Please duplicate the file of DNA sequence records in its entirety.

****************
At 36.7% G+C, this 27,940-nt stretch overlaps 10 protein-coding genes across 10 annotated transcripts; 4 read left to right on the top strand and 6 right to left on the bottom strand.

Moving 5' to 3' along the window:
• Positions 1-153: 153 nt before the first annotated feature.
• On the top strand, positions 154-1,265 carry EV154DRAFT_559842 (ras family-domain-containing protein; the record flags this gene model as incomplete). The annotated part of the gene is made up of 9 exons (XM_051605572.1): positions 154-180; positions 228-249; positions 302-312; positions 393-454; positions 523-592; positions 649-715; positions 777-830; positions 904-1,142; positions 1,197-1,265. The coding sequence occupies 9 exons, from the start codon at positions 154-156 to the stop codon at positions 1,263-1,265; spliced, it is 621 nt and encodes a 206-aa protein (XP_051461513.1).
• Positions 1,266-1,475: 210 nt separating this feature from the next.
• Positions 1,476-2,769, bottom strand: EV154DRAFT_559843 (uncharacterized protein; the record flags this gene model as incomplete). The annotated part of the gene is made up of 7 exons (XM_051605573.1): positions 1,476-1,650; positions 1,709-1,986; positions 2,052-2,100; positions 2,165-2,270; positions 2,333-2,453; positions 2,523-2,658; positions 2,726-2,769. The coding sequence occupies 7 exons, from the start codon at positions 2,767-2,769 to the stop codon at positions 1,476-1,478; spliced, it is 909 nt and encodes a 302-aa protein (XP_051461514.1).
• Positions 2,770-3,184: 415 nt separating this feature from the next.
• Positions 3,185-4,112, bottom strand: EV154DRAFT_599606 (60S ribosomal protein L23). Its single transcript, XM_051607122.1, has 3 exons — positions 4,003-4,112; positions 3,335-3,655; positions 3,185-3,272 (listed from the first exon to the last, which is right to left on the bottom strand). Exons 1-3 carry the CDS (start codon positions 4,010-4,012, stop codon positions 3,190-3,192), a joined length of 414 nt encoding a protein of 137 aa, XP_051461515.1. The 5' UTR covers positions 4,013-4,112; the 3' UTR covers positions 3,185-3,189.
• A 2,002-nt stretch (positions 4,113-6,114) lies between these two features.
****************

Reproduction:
At 36.7% G+C, this 27,940-nt stretch overlaps 10 protein-coding genes across 10 annotated transcripts; 4 read left to right on the top strand and 6 right to left on the bottom strand.

Moving 5' to 3' along the window:
• Positions 1-153: 153 nt before the first annotated feature.
• On the top strand, positions 154-1,265 carry EV154DRAFT_559842 (ras family-domain-containing protein; the record flags this gene model as incomplete). The annotated part of the gene is made up of 9 exons (XM_051605572.1): positions 154-180; positions 228-249; positions 302-312; positions 393-454; positions 523-592; positions 649-715; positions 777-830; positions 904-1,142; positions 1,197-1,265. The coding sequence occupies 9 exons, from the start codon at positions 154-156 to the stop codon at positions 1,263-1,265; spliced, it is 621 nt and encodes a 206-aa protein (XP_051461513.1).
• Positions 1,266-1,475: 210 nt separating this feature from the next.
• Positions 1,476-2,769, bottom strand: EV154DRAFT_559843 (uncharacterized protein; the record flags this gene model as incomplete). The annotated part of the gene is made up of 7 exons (XM_051605573.1): positions 1,476-1,650; positions 1,709-1,986; positions 2,052-2,100; positions 2,165-2,270; positions 2,333-2,453; positions 2,523-2,658; positions 2,726-2,769. The coding sequence occupies 7 exons, from the start codon at positions 2,767-2,769 to the stop codon at positions 1,476-1,478; spliced, it is 909 nt and encodes a 302-aa protein (XP_051461514.1).
• Positions 2,770-3,184: 415 nt separating this feature from the next.
• Positions 3,185-4,112, bottom strand: EV154DRAFT_599606 (60S ribosomal protein L23). Its single transcript, XM_051607122.1, has 3 exons — positions 4,003-4,112; positions 3,335-3,655; positions 3,185-3,272 (listed from the first exon to the last, which is right to left on the bottom strand). Exons 1-3 carry the CDS (start codon positions 4,010-4,012, stop codon positions 3,190-3,192), a joined length of 414 nt encoding a protein of 137 aa, XP_051461515.1. The 5' UTR covers positions 4,013-4,112; the 3' UTR covers positions 3,185-3,189.
• A 2,002-nt stretch (positions 4,113-6,114) lies between these two features.